The Fishing Hut, Hampshire Rural Architecture, Anglers tackle store Building, UK Award News
The Fishing Hut Hampshire
Contemporary Hampshire Building, Southwest England design by Niall Mclaughlin Architects
3 + 2 Jan 2017
The Fishing Hut in Hampshire, England
The Fishing Hut Hampshire Nominated for Mies van der Rohe 2017 Awards
The Fishing Hut
Situated on a lake, the Fishing Hut is a shelter and tackle store for anglers that come to fish there. It is designed to be as open as possible when in use and closed when not. The simple, barn-like form and cladding echo the vernacular of modern agricultural buildings. An array of shutters open to reveal a golden timber interior that is reflected in the lake.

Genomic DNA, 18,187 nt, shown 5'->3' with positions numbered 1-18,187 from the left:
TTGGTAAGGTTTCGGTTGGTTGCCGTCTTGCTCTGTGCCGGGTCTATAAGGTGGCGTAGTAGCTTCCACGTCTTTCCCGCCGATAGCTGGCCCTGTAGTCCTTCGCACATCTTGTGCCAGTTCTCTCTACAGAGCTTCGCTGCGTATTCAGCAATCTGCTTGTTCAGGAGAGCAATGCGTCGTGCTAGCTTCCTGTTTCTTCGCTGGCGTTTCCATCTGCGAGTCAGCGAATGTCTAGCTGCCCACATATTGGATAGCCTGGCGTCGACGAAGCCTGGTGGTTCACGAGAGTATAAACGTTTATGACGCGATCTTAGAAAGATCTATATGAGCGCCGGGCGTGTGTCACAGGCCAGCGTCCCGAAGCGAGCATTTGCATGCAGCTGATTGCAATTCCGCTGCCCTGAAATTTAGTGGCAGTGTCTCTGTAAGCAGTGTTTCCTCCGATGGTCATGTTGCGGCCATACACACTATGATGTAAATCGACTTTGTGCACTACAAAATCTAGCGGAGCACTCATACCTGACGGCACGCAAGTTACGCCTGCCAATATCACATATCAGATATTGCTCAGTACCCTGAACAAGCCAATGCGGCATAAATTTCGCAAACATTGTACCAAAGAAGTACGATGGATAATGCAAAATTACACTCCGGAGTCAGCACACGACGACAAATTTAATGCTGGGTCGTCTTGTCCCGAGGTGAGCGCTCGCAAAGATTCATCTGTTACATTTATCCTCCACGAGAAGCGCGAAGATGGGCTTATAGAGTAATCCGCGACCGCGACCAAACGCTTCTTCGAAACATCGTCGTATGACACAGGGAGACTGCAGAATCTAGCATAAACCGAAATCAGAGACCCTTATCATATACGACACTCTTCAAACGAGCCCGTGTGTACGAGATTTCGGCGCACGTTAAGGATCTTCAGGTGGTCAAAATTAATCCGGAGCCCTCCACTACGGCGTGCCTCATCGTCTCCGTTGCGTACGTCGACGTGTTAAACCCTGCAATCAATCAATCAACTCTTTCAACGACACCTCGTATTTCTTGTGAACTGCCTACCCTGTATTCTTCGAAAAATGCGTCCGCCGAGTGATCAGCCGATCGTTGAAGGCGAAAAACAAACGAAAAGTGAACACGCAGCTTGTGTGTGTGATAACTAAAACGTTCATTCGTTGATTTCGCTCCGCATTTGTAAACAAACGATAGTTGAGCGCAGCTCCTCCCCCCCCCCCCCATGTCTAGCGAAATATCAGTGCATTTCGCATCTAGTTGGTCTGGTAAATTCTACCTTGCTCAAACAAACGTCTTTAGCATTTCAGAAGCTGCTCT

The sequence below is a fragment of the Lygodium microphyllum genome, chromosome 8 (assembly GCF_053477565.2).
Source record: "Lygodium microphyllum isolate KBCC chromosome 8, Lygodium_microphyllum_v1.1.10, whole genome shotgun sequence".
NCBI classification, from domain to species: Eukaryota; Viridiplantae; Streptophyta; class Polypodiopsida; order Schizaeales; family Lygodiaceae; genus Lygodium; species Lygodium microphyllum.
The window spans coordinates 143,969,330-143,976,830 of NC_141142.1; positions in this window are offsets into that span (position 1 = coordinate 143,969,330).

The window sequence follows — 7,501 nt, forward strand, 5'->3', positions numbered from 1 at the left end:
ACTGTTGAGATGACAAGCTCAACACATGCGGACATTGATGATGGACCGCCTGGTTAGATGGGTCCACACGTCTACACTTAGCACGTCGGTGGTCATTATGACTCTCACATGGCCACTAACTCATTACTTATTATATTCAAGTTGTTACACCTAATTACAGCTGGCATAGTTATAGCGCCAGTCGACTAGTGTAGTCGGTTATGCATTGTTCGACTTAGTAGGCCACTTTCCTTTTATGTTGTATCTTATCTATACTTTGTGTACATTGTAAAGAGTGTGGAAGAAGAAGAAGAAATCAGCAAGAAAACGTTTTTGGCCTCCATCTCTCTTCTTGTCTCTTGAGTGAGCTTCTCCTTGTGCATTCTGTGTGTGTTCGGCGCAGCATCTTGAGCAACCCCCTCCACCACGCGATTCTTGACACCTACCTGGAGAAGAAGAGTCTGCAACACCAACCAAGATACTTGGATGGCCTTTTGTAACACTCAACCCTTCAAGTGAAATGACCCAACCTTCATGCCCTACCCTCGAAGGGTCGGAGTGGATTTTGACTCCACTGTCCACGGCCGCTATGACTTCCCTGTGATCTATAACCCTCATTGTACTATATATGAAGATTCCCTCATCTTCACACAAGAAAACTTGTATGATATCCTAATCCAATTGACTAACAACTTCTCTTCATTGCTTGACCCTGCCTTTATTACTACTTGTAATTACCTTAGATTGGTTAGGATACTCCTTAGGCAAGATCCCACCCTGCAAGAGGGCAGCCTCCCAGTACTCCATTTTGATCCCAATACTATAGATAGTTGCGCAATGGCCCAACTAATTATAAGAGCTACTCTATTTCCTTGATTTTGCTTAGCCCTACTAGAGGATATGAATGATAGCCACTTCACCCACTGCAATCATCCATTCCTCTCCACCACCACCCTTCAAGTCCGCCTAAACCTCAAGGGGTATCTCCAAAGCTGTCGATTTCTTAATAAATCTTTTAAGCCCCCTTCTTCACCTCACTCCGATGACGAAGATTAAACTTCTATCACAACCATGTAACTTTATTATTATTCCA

Photos © Nick Kane
The Fishing Hut provides a shelter for the anglers that come to fish in the river and storage for boats and fishing tackle. The hut includes a covered boat mooring, making it necessary to build it out over the lake. To accommodate seasonal flooding the floor of the hut is raised up above the water level.
The building is supported on 18 pad foundations formed of precast concrete drainage rings filled with concrete. 9 steel goalpost frames are fixed to the foundations to support the timber floor structure and the glue-laminated Oak superstructure. The roof is made of softwood rafters, clad internally with Oak boards and externally with profiled aluminium sheeting.